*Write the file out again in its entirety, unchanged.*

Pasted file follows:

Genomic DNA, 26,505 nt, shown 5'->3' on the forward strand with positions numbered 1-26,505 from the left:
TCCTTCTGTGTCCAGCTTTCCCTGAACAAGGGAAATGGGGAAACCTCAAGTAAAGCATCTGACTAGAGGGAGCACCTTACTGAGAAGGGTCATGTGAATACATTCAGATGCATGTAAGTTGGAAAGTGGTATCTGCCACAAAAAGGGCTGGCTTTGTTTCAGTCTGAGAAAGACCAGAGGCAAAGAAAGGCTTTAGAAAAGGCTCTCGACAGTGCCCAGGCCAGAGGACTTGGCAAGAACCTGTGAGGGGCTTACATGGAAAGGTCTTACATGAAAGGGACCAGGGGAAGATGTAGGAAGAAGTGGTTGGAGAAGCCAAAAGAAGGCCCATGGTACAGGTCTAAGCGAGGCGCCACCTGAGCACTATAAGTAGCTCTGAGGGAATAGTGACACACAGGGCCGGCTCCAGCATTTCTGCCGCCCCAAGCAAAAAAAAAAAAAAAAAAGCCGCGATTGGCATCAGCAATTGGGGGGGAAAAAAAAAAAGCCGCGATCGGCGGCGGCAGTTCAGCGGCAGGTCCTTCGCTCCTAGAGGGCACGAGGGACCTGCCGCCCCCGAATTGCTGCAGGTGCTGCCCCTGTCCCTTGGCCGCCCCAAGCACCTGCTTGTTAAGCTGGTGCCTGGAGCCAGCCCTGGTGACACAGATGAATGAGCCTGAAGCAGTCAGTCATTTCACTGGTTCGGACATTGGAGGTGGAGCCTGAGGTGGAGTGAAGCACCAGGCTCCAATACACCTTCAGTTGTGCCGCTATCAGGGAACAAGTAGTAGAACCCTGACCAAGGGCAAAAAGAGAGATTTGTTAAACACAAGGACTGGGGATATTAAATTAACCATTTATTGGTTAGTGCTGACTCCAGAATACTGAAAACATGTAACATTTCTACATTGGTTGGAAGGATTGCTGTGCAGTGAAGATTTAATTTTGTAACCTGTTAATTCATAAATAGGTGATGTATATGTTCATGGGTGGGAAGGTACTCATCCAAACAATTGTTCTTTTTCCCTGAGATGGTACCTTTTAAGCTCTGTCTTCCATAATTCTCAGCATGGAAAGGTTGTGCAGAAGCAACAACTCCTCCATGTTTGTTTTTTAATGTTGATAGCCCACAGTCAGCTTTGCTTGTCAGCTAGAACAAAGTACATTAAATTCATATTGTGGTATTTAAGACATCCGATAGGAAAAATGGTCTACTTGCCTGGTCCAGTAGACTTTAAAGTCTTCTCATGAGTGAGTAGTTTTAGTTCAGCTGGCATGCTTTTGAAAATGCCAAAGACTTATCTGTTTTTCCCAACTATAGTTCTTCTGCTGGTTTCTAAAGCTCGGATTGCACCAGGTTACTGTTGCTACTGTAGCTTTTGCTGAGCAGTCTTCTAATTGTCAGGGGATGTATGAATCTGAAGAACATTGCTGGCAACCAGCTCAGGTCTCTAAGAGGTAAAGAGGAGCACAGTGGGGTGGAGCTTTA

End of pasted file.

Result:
Genomic DNA, 26,505 nt, shown 5'->3' on the forward strand with positions numbered 1-26,505 from the left:
TCCTTCTGTGTCCAGCTTTCCCTGAACAAGGGAAATGGGGAAACCTCAAGTAAAGCATCTGACTAGAGGGAGCACCTTACTGAGAAGGGTCATGTGAATACATTCAGATGCATGTAAGTTGGAAAGTGGTATCTGCCACAAAAAGGGCTGGCTTTGTTTCAGTCTGAGAAAGACCAGAGGCAAAGAAAGGCTTTAGAAAAGGCTCTCGACAGTGCCCAGGCCAGAGGACTTGGCAAGAACCTGTGAGGGGCTTACATGGAAAGGTCTTACATGAAAGGGACCAGGGGAAGATGTAGGAAGAAGTGGTTGGAGAAGCCAAAAGAAGGCCCATGGTACAGGTCTAAGCGAGGCGCCACCTGAGCACTATAAGTAGCTCTGAGGGAATAGTGACACACAGGGCCGGCTCCAGCATTTCTGCCGCCCCAAGCAAAAAAAAAAAAAAAAAAGCCGCGATTGGCATCAGCAATTGGGGGGGAAAAAAAAAAAGCCGCGATCGGCGGCGGCAGTTCAGCGGCAGGTCCTTCGCTCCTAGAGGGCACGAGGGACCTGCCGCCCCCGAATTGCTGCAGGTGCTGCCCCTGTCCCTTGGCCGCCCCAAGCACCTGCTTGTTAAGCTGGTGCCTGGAGCCAGCCCTGGTGACACAGATGAATGAGCCTGAAGCAGTCAGTCATTTCACTGGTTCGGACATTGGAGGTGGAGCCTGAGGTGGAGTGAAGCACCAGGCTCCAATACACCTTCAGTTGTGCCGCTATCAGGGAACAAGTAGTAGAACCCTGACCAAGGGCAAAAAGAGAGATTTGTTAAACACAAGGACTGGGGATATTAAATTAACCATTTATTGGTTAGTGCTGACTCCAGAATACTGAAAACATGTAACATTTCTACATTGGTTGGAAGGATTGCTGTGCAGTGAAGATTTAATTTTGTAACCTGTTAATTCATAAATAGGTGATGTATATGTTCATGGGTGGGAAGGTACTCATCCAAACAATTGTTCTTTTTCCCTGAGATGGTACCTTTTAAGCTCTGTCTTCCATAATTCTCAGCATGGAAAGGTTGTGCAGAAGCAACAACTCCTCCATGTTTGTTTTTTAATGTTGATAGCCCACAGTCAGCTTTGCTTGTCAGCTAGAACAAAGTACATTAAATTCATATTGTGGTATTTAAGACATCCGATAGGAAAAATGGTCTACTTGCCTGGTCCAGTAGACTTTAAAGTCTTCTCATGAGTGAGTAGTTTTAGTTCAGCTGGCATGCTTTTGAAAATGCCAAAGACTTATCTGTTTTTCCCAACTATAGTTCTTCTGCTGGTTTCTAAAGCTCGGATTGCACCAGGTTACTGTTGCTACTGTAGCTTTTGCTGAGCAGTCTTCTAATTGTCAGGGGATGTATGAATCTGAAGAACATTGCTGGCAACCAGCTCAGGTCTCTAAGAGGTAAAGAGGAGCACAGTGGGGTGGAGCTTTA